This is not the inflation outcome I am looking for to support a slower pace of rate hikes or a lower terminal policy rate than projected in the September 2022 SEP. And, though there are additional data to come, in my view, we haven't yet made meaningful progress on inflation and until that progress is both meaningful and persistent, I support continued rate increases, along with ongoing reductions in the Fed's balance sheet, to help restrain aggregate demand. As far as achieving our dual mandate, this is a one-sided battle. We currently do not face a tradeoff between our employment objective and our inflation objective, so monetary policy can and must be used aggressively to bring down inflation.
As I mentioned earlier, rent growth has been very high recently. The housing services component of the PCE price index rose a bit above 0.7 percent in August, which was slightly above the previous three-month average. And I expect a similar pace to continue for a while, well into next year. Why? Shelter inflation measures the rents actually paid by households. Only a fraction of households sign a new lease in a given month or renew their lease each month. So, when monthly shelter inflation is calculated, it includes a large share of homes under lease where rents did not change. As a result, changes in market conditions show up in the inflation statistics only over a period of several months. In addition, the inflation statistics use a six-month average when calculating rent growth. Asking rents and rents on new lease contracts—which do reflect contemporaneous rental market conditions—have been rising at a fast pace for more than a year. These increases have fueled shelter inflation so far this year, and they should continue to do so for at least the next six months. That said, there is a glimmer of hope in the most recent readings of asking rents, where the rate of increase has stepped down a bit. This slower pace should eventually contribute to a slowdown in shelter inflation, although that might not be seen until later next year.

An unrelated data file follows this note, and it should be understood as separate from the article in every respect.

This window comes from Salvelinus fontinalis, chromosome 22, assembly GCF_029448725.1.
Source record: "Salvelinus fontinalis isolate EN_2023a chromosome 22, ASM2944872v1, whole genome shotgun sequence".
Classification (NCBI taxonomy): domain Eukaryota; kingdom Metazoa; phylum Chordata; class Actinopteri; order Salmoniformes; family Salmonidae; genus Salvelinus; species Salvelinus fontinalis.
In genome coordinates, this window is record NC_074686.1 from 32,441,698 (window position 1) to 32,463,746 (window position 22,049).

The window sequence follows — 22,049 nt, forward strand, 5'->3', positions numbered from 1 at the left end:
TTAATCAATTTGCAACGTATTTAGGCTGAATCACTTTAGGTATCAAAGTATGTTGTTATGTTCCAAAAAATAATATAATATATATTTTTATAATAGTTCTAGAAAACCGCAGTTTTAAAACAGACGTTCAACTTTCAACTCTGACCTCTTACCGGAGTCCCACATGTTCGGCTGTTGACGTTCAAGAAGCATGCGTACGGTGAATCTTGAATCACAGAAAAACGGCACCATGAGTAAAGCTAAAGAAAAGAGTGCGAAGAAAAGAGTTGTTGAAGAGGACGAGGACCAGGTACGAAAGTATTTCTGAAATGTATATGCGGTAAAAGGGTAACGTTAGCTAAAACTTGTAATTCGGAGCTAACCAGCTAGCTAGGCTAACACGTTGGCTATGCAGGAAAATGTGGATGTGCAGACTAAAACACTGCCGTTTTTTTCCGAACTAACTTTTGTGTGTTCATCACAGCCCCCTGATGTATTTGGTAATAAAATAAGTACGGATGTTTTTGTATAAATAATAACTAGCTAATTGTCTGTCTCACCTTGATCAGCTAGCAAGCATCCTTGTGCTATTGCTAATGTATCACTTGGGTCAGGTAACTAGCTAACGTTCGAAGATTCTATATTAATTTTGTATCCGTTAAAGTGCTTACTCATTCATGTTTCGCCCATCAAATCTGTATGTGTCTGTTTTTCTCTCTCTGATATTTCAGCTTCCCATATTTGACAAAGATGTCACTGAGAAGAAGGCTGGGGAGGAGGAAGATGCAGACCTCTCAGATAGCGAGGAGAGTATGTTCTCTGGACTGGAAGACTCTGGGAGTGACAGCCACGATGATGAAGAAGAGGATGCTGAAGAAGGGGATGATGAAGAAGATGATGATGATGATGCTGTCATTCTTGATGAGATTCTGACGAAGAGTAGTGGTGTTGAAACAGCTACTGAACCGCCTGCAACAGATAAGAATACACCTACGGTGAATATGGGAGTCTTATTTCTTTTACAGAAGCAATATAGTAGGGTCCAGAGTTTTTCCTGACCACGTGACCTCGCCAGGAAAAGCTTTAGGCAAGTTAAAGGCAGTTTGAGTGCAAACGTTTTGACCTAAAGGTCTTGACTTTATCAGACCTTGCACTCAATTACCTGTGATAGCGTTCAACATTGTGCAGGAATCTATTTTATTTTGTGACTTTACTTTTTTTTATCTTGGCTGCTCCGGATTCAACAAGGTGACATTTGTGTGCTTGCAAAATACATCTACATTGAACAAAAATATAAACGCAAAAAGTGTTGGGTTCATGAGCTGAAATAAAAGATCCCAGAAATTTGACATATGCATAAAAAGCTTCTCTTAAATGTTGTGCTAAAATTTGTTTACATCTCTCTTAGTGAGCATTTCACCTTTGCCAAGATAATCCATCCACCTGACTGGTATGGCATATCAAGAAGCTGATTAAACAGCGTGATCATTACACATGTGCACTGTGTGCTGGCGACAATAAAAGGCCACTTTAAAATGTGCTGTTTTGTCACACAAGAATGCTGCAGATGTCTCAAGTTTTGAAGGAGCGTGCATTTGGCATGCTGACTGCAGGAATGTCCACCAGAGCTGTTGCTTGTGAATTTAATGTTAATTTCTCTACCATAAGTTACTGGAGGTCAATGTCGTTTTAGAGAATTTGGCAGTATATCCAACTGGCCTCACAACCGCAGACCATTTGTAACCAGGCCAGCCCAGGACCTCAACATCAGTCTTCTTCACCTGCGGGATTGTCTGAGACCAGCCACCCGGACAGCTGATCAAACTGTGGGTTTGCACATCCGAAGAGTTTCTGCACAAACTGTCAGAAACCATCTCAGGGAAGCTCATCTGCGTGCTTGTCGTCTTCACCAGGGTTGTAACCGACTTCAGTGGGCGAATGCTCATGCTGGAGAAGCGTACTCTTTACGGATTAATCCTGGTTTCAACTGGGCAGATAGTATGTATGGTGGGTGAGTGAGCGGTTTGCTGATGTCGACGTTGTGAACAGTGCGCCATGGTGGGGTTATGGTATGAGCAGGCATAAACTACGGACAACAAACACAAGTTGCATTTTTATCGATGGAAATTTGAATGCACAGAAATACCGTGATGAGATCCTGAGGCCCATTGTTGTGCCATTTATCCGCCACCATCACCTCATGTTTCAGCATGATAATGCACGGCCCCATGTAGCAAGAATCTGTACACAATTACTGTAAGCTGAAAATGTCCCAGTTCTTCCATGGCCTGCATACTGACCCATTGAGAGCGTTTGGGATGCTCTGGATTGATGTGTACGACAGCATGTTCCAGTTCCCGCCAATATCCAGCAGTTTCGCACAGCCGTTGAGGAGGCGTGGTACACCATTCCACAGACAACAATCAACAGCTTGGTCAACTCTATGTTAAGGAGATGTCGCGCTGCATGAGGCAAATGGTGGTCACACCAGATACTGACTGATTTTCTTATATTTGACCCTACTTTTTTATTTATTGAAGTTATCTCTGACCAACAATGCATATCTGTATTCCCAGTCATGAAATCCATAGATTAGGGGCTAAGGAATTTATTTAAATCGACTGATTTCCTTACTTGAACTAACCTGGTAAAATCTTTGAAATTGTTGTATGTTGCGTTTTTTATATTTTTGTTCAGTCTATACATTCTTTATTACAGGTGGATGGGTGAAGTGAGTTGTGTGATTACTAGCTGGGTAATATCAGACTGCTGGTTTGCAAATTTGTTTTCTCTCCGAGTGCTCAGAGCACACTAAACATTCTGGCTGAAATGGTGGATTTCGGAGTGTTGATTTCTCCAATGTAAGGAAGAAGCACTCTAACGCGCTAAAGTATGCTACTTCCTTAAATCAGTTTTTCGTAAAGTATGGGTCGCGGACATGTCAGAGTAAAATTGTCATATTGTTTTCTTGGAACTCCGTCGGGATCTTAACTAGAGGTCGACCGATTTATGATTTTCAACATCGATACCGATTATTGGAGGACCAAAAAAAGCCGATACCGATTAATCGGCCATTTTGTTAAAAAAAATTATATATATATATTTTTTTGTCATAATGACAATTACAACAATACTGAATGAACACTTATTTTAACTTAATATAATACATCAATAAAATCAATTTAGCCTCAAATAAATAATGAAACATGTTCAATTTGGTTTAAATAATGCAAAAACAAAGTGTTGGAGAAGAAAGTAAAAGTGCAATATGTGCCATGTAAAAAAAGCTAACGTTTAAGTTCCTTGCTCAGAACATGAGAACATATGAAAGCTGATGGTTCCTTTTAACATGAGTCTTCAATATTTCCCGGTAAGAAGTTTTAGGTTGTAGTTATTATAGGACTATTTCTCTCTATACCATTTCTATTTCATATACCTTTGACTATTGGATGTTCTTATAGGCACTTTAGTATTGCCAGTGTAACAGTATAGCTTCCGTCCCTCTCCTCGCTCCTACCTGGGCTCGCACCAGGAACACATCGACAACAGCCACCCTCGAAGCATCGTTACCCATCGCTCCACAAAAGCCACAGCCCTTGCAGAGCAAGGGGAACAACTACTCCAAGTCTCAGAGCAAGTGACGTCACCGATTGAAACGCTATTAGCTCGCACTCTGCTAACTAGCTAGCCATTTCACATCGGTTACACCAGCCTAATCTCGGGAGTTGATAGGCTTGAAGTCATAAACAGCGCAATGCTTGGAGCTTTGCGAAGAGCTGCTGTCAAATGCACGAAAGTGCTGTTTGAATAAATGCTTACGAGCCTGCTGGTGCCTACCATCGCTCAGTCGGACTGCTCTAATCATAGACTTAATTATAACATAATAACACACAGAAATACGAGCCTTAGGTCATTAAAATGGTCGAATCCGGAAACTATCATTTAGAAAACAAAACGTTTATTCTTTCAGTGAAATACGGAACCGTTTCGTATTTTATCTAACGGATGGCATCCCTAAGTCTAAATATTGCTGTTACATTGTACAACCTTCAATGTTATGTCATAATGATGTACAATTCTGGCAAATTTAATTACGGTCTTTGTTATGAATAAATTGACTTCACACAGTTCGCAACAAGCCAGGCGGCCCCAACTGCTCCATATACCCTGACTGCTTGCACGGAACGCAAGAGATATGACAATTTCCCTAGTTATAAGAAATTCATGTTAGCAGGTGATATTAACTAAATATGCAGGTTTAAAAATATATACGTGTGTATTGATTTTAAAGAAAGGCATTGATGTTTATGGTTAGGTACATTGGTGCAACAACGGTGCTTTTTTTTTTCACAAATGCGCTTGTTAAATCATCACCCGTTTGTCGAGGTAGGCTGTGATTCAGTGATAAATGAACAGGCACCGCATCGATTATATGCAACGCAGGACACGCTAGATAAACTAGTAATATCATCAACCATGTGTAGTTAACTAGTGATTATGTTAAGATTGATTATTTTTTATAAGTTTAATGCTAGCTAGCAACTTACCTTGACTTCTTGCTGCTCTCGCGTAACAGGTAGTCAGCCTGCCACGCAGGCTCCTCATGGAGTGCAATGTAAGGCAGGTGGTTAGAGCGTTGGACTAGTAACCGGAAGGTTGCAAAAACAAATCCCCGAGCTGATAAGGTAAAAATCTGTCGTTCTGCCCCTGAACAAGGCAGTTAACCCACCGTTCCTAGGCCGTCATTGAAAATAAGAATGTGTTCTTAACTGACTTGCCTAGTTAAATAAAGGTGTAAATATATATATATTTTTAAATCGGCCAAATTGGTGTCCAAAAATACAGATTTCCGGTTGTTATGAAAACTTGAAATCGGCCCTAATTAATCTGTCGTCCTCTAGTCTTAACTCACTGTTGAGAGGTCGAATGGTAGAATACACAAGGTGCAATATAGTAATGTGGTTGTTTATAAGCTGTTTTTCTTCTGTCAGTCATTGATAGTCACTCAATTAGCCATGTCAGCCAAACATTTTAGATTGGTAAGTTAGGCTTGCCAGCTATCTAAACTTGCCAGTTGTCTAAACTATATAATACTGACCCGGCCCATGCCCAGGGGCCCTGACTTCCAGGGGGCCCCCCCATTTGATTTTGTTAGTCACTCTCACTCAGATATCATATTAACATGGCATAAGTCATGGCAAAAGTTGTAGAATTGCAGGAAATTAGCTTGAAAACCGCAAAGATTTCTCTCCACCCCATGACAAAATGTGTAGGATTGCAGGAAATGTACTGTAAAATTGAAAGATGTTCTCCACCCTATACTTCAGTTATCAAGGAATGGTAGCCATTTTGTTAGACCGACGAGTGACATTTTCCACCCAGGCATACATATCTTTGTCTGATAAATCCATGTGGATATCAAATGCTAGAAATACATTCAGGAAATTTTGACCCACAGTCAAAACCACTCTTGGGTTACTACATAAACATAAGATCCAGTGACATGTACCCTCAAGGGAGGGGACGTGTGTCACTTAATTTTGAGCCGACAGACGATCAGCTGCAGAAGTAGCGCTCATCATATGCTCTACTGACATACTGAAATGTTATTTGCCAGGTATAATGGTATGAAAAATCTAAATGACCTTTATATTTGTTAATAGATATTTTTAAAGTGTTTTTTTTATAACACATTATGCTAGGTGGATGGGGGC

I don't think that this extent of data is likely to be sufficient to significantly alter my view of the economy, and I expect most policymakers will feel the same way. I imagine we will have a very thoughtful discussion about the pace of tightening at our next meeting.
In considering what might happen to alter my expectations about the path of policy, I've read some speculation recently that financial stability concerns could possibly lead the FOMC to slow rate increases or halt them earlier than expected. Let me be clear that this is not something I'm considering or believe to be a very likely development.
In the current situation, with risks to inflation forecasts skewed to the upside, I believe policy judgments must be based on whether and when we see inflation actually falling in the data, rather than just in forecasts. Although most forecasts see considerable progress on inflation in coming years, it is important to consider whether inflation dynamics may have changed in a persistent way, making our forecasts even more uncertain.
In our current economy, with a very strong labor market and inflation far above our goal, I believe a risk-management approach requires a strong focus on taming inflation. Inflation poses both a near- and long-term threat. Aside from the immediate effect of higher prices on households and businesses, the longer it persists and the more people come to expect it, the greater the risks of elevated inflation becoming entrenched. I think it is critical that we prevent an inflationary psychology from taking hold. This is not simply an abstract concept, but a risk I take seriously based on personal experience. My time doing dissertation research in Russia in the mid-1990s taught me just how disruptive and painful an extremely high-inflation environment can be.